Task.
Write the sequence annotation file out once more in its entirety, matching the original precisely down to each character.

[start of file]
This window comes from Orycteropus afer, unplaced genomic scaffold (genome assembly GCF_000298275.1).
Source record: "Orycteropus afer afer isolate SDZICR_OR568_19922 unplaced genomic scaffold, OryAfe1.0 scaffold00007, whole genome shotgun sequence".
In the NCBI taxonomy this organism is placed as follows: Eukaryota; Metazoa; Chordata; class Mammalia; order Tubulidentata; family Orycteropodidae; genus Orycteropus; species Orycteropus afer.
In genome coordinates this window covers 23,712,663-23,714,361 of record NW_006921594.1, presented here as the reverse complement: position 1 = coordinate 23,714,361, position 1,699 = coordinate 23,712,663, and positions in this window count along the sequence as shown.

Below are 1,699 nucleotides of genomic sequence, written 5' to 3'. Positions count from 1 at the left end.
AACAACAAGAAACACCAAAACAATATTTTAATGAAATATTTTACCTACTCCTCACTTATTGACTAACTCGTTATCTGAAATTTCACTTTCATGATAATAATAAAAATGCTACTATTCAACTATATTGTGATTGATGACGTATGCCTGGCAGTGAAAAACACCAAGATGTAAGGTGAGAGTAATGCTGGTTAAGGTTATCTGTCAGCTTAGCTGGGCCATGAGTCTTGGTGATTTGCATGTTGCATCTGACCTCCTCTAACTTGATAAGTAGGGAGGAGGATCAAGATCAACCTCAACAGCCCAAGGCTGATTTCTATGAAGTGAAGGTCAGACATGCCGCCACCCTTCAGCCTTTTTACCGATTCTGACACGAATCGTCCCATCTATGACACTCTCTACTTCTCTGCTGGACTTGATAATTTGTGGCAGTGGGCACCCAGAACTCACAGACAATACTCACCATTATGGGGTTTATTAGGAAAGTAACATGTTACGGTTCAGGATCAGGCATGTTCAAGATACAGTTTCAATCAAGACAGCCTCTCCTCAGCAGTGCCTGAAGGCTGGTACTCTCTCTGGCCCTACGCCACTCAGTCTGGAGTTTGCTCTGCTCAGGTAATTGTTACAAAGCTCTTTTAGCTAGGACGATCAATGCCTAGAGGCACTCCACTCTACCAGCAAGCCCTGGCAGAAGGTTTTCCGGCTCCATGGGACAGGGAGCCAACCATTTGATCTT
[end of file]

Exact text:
This window comes from Orycteropus afer, unplaced genomic scaffold (genome assembly GCF_000298275.1).
Source record: "Orycteropus afer afer isolate SDZICR_OR568_19922 unplaced genomic scaffold, OryAfe1.0 scaffold00007, whole genome shotgun sequence".
In the NCBI taxonomy this organism is placed as follows: Eukaryota; Metazoa; Chordata; class Mammalia; order Tubulidentata; family Orycteropodidae; genus Orycteropus; species Orycteropus afer.
In genome coordinates this window covers 23,712,663-23,714,361 of record NW_006921594.1, presented here as the reverse complement: position 1 = coordinate 23,714,361, position 1,699 = coordinate 23,712,663, and positions in this window count along the sequence as shown.

Below are 1,699 nucleotides of genomic sequence, written 5' to 3'. Positions count from 1 at the left end.
AACAACAAGAAACACCAAAACAATATTTTAATGAAATATTTTACCTACTCCTCACTTATTGACTAACTCGTTATCTGAAATTTCACTTTCATGATAATAATAAAAATGCTACTATTCAACTATATTGTGATTGATGACGTATGCCTGGCAGTGAAAAACACCAAGATGTAAGGTGAGAGTAATGCTGGTTAAGGTTATCTGTCAGCTTAGCTGGGCCATGAGTCTTGGTGATTTGCATGTTGCATCTGACCTCCTCTAACTTGATAAGTAGGGAGGAGGATCAAGATCAACCTCAACAGCCCAAGGCTGATTTCTATGAAGTGAAGGTCAGACATGCCGCCACCCTTCAGCCTTTTTACCGATTCTGACACGAATCGTCCCATCTATGACACTCTCTACTTCTCTGCTGGACTTGATAATTTGTGGCAGTGGGCACCCAGAACTCACAGACAATACTCACCATTATGGGGTTTATTAGGAAAGTAACATGTTACGGTTCAGGATCAGGCATGTTCAAGATACAGTTTCAATCAAGACAGCCTCTCCTCAGCAGTGCCTGAAGGCTGGTACTCTCTCTGGCCCTACGCCACTCAGTCTGGAGTTTGCTCTGCTCAGGTAATTGTTACAAAGCTCTTTTAGCTAGGACGATCAATGCCTAGAGGCACTCCACTCTACCAGCAAGCCCTGGCAGAAGGTTTTCCGGCTCCATGGGACAGGGAGCCAACCATTTGATCTT